Snapchat Stress – Catching up in an age of social media

coverBy Sabrina Bong — When I was a junior in high school, I received an email that said, “Your friend has invited you to connect with her on Facebook! To accept her invite, click here.”

At the time, Facebook was still an enigma, something that only a few people had joined. I balked for a while; after all, who did I need to connect with on Facebook? All of my friends were in my classes. But when senior year rolled around, I decided to give in and join the Facebook world.

Suffice to say, I am a little slow sometimes on getting with the trends. I did not get a Twitter account until my junior year of college. It wasn’t until my senior year of college that I actually understood how to use it. Some people think it’s a little ironic that a Broadcast and Electronic Communication’s major would be so hesitant to join the social media crazes. I guess I saw it as my way to see how powerful the website became. Once I had gauged how useful it could be in my life, I would embrace it with open arms. But until then, I treated social media with a certain degree of wariness.

Through this school year, I have seen the benefits and the detrimental effects that social media can have. This is especially true with Snapchat.

If you do not know what Snapchat is, here is what I have learned: It is an app designed for people to send pictures, videos, and texts to a specific list of people. The sender can also choose a time limit for how long the recipients can view whatever they sent (between 1 and 10 seconds.) Once the text, video, or picture is opened, the recipient has however many seconds to view it. Then, it is deleted from Snapchat’s servers and the recipient’s device, never to be found again.

I’m sure that this app creates friendships and gives people the opportunity to share their inside jokes, as well as offer some privacy. I, however, cannot find too many redeeming qualities for this app, especially after several incidents that occurred this past week.

I had three students come to speak to me about bullying via Snapchat. One student told me that a few older students had sent him a Snapchat that told him he was worthless. One student told me about a Snapchat that showed a distorted picture of her, along with a text message that made rude comments about her weight. Another said that several people had sent her a Snapchat message saying that she should kill herself. By the time my students managed to find someone to show the message to, it had disappeared, leaving only pain and humiliation for the recipient.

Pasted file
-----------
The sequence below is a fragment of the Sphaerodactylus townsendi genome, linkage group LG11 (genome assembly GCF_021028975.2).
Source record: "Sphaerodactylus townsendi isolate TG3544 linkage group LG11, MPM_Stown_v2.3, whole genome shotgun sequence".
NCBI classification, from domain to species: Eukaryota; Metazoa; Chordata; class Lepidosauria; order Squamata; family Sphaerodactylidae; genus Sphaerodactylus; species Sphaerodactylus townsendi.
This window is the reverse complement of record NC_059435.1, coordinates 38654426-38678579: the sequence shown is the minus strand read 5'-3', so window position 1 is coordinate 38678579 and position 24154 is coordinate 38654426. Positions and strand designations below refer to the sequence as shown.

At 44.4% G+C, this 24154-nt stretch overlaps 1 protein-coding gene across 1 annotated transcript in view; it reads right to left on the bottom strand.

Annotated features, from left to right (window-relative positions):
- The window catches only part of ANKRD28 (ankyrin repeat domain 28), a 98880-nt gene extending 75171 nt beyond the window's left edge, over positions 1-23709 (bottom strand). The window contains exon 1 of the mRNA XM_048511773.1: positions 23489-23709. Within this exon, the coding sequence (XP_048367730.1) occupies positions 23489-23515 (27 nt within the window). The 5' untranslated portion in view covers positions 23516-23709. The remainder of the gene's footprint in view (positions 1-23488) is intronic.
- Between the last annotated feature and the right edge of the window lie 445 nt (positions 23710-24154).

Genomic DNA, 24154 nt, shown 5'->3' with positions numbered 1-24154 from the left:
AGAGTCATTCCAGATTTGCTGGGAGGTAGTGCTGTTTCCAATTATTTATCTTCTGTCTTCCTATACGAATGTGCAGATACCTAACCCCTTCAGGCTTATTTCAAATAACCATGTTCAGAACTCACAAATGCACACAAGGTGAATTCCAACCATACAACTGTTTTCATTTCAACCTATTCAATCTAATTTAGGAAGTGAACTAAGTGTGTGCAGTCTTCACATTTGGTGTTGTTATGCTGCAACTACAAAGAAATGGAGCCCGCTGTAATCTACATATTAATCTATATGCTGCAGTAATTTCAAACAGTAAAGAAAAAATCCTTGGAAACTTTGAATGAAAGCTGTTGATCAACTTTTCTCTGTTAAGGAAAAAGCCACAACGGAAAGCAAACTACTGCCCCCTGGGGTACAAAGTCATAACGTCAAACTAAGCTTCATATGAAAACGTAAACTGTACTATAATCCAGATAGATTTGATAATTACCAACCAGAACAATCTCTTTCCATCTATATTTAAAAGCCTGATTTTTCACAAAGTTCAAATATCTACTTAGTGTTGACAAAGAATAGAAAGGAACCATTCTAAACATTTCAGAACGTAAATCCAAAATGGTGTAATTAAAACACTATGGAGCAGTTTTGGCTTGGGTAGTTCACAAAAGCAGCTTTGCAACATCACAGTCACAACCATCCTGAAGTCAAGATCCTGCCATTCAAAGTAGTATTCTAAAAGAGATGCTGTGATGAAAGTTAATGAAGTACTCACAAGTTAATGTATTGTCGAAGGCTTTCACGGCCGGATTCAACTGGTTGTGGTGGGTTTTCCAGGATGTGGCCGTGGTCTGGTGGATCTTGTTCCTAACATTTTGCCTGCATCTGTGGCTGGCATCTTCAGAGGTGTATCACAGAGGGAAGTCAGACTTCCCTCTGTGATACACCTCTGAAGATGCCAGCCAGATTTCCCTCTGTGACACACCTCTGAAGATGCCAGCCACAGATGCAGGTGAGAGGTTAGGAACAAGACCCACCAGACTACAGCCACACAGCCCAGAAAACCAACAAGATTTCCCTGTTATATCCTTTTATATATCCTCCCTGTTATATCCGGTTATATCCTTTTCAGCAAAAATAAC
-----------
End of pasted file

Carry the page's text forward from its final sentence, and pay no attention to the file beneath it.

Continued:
When I heard this, I was disgusted. I had never imagined that people could be so hurtful to others. Here was an app created with, I’m sure, good intentions, and now it is being used to terrorize people. Bullying is infusing itself even more into our personal lives. This is no longer an issue that just occurs at school; it is now affecting students at home as well. To make it worse, students are now doing things that eliminate any trace of evidence, leaving us struggling to find out who is the one sending the messages.

My goal for the next semester is this: I hope to teach my students more about social media. I think it can be hard for my students to see the long-term effects of social media, like Facebook and Snapchat. I also hope that through this teaching, I will be able to show them how social media can promote compassion and friendship, not just drama and pain.

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